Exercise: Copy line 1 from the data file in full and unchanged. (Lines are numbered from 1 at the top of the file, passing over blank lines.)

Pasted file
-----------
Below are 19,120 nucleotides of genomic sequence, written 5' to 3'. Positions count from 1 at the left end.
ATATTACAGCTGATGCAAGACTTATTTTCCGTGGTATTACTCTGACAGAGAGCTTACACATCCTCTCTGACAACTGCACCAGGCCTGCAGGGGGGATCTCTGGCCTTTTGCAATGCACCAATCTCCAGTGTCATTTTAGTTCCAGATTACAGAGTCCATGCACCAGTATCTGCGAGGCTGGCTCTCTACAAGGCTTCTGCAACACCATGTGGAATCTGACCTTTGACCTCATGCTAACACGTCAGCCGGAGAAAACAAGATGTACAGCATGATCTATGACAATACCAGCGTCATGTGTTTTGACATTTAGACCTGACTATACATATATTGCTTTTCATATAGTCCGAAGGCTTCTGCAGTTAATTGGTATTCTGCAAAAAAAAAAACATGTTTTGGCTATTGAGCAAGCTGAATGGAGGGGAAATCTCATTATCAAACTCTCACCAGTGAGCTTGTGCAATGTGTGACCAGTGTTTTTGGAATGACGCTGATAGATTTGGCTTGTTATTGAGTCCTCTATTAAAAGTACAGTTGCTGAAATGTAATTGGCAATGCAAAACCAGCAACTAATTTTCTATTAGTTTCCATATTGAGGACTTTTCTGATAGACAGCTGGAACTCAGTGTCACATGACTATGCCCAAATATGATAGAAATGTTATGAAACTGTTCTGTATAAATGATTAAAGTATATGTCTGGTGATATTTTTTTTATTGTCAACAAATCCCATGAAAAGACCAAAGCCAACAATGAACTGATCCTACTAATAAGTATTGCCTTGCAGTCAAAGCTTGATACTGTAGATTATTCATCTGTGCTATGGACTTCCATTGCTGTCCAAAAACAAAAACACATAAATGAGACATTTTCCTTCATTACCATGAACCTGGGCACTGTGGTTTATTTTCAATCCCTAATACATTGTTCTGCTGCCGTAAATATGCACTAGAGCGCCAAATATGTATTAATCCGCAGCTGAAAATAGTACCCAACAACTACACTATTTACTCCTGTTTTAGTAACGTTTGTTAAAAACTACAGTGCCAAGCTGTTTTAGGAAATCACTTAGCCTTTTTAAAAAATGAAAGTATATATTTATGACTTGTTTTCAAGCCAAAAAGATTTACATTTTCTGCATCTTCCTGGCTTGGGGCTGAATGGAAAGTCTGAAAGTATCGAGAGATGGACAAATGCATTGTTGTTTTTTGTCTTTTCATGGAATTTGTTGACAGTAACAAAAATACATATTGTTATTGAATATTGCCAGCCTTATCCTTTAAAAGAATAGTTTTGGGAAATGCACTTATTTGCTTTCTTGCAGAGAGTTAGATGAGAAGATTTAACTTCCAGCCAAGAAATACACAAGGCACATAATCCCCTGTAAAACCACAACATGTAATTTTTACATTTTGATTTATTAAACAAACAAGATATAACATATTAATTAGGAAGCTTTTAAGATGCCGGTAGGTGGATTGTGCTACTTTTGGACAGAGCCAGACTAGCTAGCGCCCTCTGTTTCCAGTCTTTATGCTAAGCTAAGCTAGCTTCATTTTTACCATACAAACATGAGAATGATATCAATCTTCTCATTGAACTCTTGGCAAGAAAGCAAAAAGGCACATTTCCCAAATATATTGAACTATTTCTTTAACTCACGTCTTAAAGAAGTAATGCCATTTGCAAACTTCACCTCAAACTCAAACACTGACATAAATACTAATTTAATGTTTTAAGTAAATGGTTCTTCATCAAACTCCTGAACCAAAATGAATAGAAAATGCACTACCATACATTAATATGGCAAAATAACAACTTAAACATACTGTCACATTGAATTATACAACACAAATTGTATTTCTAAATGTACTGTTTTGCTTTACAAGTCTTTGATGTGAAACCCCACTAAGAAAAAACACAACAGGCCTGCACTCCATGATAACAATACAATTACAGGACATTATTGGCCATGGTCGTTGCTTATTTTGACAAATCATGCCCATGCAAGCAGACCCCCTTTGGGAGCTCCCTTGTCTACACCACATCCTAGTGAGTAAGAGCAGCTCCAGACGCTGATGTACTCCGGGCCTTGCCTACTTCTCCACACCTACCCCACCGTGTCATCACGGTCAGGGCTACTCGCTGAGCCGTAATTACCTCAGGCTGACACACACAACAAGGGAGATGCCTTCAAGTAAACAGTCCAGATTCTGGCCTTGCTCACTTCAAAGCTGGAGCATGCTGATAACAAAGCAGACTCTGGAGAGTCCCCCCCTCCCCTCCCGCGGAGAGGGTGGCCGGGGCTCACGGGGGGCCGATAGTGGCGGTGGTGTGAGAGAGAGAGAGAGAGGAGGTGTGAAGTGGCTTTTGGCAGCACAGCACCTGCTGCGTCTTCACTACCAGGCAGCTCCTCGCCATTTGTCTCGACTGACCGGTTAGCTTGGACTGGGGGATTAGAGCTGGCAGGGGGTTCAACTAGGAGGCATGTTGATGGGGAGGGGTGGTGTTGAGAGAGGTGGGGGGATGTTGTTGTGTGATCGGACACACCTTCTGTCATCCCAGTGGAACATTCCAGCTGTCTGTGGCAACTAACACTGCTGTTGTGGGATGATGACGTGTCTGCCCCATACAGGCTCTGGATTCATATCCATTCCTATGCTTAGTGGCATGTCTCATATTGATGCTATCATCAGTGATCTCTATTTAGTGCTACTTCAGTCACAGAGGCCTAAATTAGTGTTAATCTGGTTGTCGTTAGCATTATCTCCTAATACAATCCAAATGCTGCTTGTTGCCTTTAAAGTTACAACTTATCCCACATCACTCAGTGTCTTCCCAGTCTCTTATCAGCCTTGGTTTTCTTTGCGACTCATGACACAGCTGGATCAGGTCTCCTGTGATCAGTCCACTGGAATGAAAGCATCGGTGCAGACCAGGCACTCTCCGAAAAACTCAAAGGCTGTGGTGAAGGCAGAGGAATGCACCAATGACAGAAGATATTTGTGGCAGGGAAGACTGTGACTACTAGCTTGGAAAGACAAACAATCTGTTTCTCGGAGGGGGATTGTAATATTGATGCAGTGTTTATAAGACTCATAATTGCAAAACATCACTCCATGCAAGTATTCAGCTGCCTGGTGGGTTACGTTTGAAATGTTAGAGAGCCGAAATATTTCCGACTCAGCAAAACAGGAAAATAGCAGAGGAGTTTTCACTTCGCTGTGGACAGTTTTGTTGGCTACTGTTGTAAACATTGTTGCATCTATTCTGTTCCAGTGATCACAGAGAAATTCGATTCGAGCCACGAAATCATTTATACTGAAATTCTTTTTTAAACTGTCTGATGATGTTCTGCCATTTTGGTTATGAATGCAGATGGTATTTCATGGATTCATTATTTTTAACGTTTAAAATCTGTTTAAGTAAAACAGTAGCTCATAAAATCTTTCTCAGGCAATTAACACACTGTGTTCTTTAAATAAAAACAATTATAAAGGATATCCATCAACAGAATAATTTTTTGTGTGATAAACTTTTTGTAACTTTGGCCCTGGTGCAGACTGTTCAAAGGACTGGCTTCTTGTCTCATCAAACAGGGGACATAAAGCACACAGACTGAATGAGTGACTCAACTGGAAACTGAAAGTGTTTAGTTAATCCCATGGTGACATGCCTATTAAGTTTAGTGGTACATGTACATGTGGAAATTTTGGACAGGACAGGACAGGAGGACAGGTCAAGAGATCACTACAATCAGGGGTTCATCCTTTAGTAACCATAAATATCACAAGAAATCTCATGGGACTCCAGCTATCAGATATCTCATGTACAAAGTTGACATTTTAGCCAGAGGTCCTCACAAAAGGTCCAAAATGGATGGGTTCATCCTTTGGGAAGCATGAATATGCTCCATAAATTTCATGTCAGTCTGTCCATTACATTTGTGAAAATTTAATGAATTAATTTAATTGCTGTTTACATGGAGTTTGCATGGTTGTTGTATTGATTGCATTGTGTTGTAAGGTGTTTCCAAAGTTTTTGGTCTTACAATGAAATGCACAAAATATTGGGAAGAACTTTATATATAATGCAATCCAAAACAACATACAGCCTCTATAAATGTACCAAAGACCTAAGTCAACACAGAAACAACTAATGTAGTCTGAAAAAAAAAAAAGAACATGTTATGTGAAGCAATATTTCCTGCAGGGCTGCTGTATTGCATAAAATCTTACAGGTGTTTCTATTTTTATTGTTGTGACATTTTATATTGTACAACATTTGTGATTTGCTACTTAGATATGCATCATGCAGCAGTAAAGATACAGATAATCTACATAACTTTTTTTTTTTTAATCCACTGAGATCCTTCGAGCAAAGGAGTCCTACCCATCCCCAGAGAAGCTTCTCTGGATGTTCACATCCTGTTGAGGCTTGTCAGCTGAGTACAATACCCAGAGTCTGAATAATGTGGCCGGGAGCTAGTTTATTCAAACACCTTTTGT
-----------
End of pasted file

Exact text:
Below are 19,120 nucleotides of genomic sequence, written 5' to 3'. Positions count from 1 at the left end.